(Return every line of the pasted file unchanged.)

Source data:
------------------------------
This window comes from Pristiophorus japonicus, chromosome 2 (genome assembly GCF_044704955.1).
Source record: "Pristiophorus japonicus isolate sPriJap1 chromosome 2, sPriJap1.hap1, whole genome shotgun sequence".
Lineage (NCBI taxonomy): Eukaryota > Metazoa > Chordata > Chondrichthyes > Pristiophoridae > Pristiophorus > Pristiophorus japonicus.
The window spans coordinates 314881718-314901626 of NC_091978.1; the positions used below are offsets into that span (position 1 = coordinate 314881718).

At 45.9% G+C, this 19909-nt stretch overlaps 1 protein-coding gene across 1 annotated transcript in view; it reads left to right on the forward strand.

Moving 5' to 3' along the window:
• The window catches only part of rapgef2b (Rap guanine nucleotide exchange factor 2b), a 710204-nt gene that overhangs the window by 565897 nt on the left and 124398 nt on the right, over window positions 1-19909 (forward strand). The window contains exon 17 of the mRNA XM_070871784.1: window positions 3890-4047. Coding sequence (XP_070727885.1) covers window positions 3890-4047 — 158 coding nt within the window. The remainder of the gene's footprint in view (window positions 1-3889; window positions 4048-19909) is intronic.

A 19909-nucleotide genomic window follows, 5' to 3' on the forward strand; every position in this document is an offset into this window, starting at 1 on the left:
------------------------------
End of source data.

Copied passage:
This window comes from Pristiophorus japonicus, chromosome 2 (genome assembly GCF_044704955.1).
Source record: "Pristiophorus japonicus isolate sPriJap1 chromosome 2, sPriJap1.hap1, whole genome shotgun sequence".
Lineage (NCBI taxonomy): Eukaryota > Metazoa > Chordata > Chondrichthyes > Pristiophoridae > Pristiophorus > Pristiophorus japonicus.
The window spans coordinates 314881718-314901626 of NC_091978.1; the positions used below are offsets into that span (position 1 = coordinate 314881718).

At 45.9% G+C, this 19909-nt stretch overlaps 1 protein-coding gene across 1 annotated transcript in view; it reads left to right on the forward strand.

Moving 5' to 3' along the window:
• The window catches only part of rapgef2b (Rap guanine nucleotide exchange factor 2b), a 710204-nt gene that overhangs the window by 565897 nt on the left and 124398 nt on the right, over window positions 1-19909 (forward strand). The window contains exon 17 of the mRNA XM_070871784.1: window positions 3890-4047. Coding sequence (XP_070727885.1) covers window positions 3890-4047 — 158 coding nt within the window. The remainder of the gene's footprint in view (window positions 1-3889; window positions 4048-19909) is intronic.

A 19909-nucleotide genomic window follows, 5' to 3' on the forward strand; every position in this document is an offset into this window, starting at 1 on the left: